offshore wind

European Energy Giants Still Dominate Future of Offshore Wind in US

The federal government auctioned off 762 square miles of Atlantic Ocean real estate last week for future offshore wind farms. Most of the businesses willing to pay very high prices are based in Europe, continuing a dominance by foreign energy giants. One American bidder said he hopes the U.S. government changes the way the auctions are conducted.

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A group led by two American companies shelled out $645 million last week for the future development rights of an offshore wind farm off the New Jersey coast.

Invenergy Wind Offshore LLC, which is a partnership led by Chicago-based Invenergy and New York-based energyRe, now owns the rights to 84,000 acres where company officials believe 2,000 megawatts of renewable energy can be harnessed using turbines larger than the Washington Monument.

"We’re very happy where we are, and it's a huge opportunity for our two American companies to really shine," energyRe Chairman Jeff Blau said in an interview Thursday.

Despite the Invenergy group's win, the federal auction proved that European energy giants still dominate the burgeoning offshore wind industry. The other five leases up for auction were grabbed by companies based in Spain, Great Britain, France and Germany. (One of those five does include a New York investment firm.) In total, the six leases raised a whopping $4.4 billion for the federal government.

European energy companies already own most of the 17 leases awarded between 2013 and 2018. Industry experts say those foreign conglomerates have head starts from their decades of experience building wind farms in Europe. Most are former fossil fuel companies that years ago began renewable energy subsidiaries.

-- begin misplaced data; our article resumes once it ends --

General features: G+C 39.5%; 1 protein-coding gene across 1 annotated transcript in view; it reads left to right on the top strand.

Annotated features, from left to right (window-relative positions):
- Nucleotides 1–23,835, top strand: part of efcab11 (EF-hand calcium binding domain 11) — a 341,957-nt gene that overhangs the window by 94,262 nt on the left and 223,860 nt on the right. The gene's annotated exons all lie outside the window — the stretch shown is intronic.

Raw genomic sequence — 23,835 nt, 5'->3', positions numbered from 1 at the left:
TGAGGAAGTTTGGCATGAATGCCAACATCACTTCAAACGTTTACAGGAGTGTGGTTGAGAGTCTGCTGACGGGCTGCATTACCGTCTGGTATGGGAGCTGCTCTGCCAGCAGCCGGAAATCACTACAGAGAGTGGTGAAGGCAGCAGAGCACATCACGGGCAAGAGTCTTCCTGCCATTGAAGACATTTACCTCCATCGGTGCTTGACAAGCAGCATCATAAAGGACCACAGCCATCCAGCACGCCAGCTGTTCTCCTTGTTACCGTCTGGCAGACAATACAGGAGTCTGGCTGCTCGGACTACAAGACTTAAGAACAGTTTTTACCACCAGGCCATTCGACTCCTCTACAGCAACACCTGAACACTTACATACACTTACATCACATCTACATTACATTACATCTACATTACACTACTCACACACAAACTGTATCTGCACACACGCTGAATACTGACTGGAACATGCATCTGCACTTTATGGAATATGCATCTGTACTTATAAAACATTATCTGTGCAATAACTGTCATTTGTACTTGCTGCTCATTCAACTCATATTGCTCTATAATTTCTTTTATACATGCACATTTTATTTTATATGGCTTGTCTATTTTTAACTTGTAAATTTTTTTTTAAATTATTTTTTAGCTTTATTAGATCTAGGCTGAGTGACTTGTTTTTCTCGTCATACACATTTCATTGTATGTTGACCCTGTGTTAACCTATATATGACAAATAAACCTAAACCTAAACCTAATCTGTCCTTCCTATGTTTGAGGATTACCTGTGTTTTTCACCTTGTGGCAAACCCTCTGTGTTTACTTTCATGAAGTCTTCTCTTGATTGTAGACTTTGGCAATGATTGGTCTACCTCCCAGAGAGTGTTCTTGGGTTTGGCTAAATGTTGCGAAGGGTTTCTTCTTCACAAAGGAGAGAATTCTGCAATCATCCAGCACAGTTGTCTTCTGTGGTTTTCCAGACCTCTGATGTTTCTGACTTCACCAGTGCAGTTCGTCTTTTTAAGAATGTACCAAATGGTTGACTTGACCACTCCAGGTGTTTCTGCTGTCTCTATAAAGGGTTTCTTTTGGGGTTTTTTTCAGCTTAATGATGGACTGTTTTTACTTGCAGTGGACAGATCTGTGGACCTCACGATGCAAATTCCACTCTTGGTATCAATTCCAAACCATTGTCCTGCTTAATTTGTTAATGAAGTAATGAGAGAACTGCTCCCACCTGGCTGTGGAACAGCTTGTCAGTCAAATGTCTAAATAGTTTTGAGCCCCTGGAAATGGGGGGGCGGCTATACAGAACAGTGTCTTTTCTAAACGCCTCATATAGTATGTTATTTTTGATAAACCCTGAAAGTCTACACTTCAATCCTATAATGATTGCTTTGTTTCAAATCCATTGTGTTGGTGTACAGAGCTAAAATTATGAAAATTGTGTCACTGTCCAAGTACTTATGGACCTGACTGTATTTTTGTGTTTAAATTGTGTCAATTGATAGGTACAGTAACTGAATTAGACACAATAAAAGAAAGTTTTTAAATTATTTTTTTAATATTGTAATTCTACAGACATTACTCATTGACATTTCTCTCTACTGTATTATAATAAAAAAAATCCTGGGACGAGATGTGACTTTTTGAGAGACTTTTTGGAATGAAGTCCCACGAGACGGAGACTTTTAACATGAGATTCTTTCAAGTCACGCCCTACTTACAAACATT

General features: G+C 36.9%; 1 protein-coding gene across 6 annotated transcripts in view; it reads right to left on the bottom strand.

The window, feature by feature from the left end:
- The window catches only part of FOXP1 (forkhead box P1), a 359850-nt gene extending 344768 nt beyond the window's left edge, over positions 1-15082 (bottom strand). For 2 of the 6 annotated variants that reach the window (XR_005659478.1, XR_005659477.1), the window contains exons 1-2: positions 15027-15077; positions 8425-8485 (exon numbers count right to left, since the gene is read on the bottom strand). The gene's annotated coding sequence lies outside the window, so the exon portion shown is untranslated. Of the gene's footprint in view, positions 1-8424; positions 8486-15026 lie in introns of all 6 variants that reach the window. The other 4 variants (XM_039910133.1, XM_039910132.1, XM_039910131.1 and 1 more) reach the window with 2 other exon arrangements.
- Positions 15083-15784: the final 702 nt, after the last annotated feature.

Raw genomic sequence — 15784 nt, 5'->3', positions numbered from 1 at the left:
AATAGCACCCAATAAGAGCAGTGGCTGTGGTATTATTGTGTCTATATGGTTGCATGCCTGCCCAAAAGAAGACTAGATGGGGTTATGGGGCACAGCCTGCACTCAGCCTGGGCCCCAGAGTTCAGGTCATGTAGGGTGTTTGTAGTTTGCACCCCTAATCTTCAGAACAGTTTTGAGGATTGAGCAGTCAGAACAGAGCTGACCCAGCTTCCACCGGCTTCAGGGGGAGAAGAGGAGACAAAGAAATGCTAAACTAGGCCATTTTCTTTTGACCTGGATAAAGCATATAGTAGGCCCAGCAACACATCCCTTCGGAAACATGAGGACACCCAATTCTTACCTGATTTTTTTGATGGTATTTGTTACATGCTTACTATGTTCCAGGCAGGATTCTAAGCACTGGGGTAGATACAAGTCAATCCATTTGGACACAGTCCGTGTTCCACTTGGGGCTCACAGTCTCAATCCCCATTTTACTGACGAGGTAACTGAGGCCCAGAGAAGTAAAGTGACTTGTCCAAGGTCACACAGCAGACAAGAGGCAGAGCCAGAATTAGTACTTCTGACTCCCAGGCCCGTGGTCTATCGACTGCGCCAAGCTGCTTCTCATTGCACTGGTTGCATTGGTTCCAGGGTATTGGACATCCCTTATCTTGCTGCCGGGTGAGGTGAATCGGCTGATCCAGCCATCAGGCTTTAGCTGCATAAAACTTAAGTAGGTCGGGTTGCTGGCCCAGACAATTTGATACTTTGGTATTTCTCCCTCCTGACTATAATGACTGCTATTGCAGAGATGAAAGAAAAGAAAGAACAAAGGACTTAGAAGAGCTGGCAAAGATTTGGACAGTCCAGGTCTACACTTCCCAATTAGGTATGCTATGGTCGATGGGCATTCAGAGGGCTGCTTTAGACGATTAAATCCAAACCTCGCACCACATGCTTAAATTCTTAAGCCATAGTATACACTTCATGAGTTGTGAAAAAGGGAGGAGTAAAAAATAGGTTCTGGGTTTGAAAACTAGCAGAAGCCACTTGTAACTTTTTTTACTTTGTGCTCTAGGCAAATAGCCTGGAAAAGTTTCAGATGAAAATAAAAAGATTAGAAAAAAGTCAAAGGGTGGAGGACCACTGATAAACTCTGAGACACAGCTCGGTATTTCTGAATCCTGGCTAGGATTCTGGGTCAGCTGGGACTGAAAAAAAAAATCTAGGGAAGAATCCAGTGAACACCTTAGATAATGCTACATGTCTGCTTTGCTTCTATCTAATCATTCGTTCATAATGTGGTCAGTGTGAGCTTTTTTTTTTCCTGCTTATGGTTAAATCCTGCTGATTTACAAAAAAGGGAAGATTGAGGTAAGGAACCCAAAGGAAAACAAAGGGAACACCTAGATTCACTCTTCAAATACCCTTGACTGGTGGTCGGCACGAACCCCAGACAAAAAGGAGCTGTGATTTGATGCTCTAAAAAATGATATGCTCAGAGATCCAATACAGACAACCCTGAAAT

What's at stake is immense, and getting more so. The size of the six ocean parcels awarded in the three-day auction is 762 square miles, which is equivalent to the combined size of Philadelphia, New York City, Boston and Chicago.

That adds to the 2,722 square miles of Atlantic Ocean real estate -- larger than the state of Delaware -- already leased out off the East Coast from North Carolina to Massachusetts.

President Joe Biden and several Atlantic coast states are counting on offshore wind energy to replace at least 30 gigawatts of fossil fuel energy by 2030. That's enough power for 10 million American homes.

Blau said he hopes the federal government will change the way it runs future auctions for ocean leases because the current rules favor the Europeans, who have billions to spend and the confidence to shell out the money because of their experience in building wind farms for the last two decades.

"We do think maybe the government needs to rethink how these auctions are done, so we can have more American companies brought into the fold," Blau said. "There are many auctions where it becomes more than just price. Price may be 70% of the decision, 20% maybe expertise and experience, and 10% is country of origin. If you’re trying to push more American companies, that would be the better way to do these auctions."

energyRe's founding investors include principals at The Related Companies, a private American real estate empire. When asked if the company is going to continue looking for opportunities in offshore wind and renewable energy, Blau said, "We’re just getting started."